The Daily Tar Heel

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Monday November 29th

Column: UNC study finds that pain care inequity persists

<p>Illustration by Savannah Faircloth</p>
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Illustration by Savannah Faircloth

A new retrospective study at UNC Hospitals found that Black women receiving cesarean sections reported the highest pain scores, but experienced fewer pain assessments and were provided with less pain medication. 

The study, conducted by UNC's Dr. Jasmine Johnson, Dr. Alison Stuebe, and others confirms that medical discrimination against women of color is not a relic of the past. This disparity is the reality in the United States, in Chapel Hill and in UNC Hospitals. 

This study bolsters amassing research on pain care among racial and gender minorities. Black patients are known to be less likely to receive pain medication than white patients, and their pain intensity is often underestimated due to myths about racial differences in biology.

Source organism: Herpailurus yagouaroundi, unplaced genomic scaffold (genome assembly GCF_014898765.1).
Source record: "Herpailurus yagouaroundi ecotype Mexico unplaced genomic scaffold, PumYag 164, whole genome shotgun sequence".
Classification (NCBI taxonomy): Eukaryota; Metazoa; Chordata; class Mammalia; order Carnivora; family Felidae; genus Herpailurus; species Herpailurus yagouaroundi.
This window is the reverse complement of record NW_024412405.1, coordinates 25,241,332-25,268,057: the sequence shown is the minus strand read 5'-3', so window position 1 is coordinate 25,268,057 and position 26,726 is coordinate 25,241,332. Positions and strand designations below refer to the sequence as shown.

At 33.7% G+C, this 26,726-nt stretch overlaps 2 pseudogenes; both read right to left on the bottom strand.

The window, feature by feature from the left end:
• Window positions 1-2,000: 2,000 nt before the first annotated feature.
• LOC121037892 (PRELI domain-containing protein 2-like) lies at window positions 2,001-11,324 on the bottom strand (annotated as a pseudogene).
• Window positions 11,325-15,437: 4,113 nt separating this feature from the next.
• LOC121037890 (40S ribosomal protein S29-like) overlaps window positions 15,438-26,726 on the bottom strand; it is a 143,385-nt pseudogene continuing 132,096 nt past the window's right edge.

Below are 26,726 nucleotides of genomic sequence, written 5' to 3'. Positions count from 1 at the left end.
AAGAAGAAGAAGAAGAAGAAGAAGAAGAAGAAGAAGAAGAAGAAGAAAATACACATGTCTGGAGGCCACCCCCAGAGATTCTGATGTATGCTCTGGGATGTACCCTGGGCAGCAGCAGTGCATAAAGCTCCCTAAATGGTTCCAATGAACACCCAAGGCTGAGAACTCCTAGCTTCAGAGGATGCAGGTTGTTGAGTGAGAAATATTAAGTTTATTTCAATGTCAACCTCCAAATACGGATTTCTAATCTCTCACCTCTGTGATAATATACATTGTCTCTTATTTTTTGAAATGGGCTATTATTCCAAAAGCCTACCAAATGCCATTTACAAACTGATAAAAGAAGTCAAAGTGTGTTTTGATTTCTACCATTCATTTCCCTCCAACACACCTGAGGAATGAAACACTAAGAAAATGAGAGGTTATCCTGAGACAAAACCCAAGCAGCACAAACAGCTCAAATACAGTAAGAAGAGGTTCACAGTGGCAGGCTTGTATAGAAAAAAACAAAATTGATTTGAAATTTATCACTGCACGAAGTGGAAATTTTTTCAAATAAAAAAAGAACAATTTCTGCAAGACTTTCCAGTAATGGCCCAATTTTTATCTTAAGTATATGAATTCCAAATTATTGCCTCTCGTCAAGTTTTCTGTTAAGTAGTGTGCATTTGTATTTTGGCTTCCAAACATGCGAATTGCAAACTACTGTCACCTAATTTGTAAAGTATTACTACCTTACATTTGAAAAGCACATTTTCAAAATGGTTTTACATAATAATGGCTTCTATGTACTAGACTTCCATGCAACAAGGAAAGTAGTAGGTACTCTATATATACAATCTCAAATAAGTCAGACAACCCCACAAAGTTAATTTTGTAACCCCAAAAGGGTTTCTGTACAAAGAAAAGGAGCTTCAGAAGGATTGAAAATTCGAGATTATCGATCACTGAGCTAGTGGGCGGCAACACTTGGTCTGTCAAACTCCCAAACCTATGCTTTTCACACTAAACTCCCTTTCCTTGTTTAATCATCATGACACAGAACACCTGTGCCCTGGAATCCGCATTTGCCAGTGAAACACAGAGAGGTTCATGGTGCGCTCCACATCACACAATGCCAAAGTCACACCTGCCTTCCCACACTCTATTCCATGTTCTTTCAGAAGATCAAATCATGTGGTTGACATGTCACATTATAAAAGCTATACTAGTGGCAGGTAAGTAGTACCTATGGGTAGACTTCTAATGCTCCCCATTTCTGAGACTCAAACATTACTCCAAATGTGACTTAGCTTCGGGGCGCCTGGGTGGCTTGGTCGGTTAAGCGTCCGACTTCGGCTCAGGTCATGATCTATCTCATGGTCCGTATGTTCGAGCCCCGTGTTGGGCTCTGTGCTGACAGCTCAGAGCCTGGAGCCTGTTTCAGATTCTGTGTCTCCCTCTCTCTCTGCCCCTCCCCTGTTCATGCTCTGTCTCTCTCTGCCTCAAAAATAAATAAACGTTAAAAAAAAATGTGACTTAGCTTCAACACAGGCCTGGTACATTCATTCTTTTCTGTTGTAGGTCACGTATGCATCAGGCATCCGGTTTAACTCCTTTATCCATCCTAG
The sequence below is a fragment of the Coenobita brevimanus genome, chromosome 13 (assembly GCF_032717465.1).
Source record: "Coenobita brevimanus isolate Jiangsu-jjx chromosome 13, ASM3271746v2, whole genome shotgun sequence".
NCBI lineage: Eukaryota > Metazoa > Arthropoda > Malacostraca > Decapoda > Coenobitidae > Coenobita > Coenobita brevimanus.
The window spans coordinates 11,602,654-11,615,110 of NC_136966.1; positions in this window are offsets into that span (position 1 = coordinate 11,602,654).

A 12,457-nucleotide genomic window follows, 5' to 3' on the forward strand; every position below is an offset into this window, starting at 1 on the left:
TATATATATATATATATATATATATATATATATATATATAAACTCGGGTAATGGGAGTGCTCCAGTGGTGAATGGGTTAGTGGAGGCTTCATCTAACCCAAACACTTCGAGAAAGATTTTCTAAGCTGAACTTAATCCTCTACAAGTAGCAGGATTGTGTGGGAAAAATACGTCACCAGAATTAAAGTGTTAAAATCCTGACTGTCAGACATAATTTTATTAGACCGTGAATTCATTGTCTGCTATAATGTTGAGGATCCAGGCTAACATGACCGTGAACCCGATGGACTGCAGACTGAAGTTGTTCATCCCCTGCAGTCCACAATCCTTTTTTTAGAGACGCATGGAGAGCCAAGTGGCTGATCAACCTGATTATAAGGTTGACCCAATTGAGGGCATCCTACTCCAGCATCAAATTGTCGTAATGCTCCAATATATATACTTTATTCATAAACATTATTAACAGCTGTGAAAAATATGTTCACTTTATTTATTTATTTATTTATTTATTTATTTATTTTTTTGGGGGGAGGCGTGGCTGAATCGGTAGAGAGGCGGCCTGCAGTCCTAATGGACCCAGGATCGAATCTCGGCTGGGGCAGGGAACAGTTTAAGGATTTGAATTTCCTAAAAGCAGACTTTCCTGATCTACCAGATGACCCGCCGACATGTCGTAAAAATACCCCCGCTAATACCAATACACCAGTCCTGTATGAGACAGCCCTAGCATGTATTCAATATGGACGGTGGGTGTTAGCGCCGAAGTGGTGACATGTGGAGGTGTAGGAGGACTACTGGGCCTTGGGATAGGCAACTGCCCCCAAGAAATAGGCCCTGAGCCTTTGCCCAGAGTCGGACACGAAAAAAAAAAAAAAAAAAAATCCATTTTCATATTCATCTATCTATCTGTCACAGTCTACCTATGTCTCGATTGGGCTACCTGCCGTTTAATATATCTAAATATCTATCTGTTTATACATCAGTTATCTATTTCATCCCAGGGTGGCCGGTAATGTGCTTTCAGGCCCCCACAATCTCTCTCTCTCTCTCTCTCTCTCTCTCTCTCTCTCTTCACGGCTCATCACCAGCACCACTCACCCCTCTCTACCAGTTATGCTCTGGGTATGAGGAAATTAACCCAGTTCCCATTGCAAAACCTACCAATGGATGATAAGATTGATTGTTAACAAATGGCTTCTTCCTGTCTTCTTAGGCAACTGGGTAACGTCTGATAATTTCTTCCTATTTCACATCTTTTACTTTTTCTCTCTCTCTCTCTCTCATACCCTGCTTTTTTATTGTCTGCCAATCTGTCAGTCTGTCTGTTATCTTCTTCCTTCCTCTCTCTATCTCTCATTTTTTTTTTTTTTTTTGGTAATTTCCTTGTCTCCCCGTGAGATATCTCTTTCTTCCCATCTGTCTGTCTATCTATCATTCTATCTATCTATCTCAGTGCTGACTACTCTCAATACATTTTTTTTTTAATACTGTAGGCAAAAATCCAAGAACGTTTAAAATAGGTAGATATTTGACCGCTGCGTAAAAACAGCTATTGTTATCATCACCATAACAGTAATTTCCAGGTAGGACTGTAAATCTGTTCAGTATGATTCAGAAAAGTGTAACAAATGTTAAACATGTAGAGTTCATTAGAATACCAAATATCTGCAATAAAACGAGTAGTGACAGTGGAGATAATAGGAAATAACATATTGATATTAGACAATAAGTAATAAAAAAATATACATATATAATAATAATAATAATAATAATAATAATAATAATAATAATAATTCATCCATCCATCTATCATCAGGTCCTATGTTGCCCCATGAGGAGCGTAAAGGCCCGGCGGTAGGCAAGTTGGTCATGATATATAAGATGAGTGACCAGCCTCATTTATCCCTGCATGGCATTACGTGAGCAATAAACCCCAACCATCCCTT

Female patients are less likely to be taken seriously when reporting pain. Johnson and Stuebe's work shows that women of color experience a multiplicative effect of their intersecting identities and are disproportionately not receiving adequate pain care.

Racial disparities in maternal health, infant mortality rates and pain treatment have been heavily researched for decades, and yet they persist. It will take more than just awareness to fix this institutional problem; it requires the attention and action of each of us. We need to intentionally confront our individual, socially-grown biases. And we need to put this knowledge to use by reforming institutions, like our University, that allow such inequities to flourish. 

Stuebe hopes to weave such change into the newly funded project to reengineer postnatal unit care, with an overall goal of reducing perinatal morbidity and mortality. This sounds promising, and we need a lot more initiatives like this to dismantle the pervasive bias in our hospitals.

The Hippocratic Oath, a standard of medical ethics, calls on practitioners to uphold non-maleficence (do no harm). Harm is being done by the very institutions vowing to protect and care for their patients.

If we care about the health of this country, we have to address the underserved populations. We have to target these gaps in medicine with actionable change.


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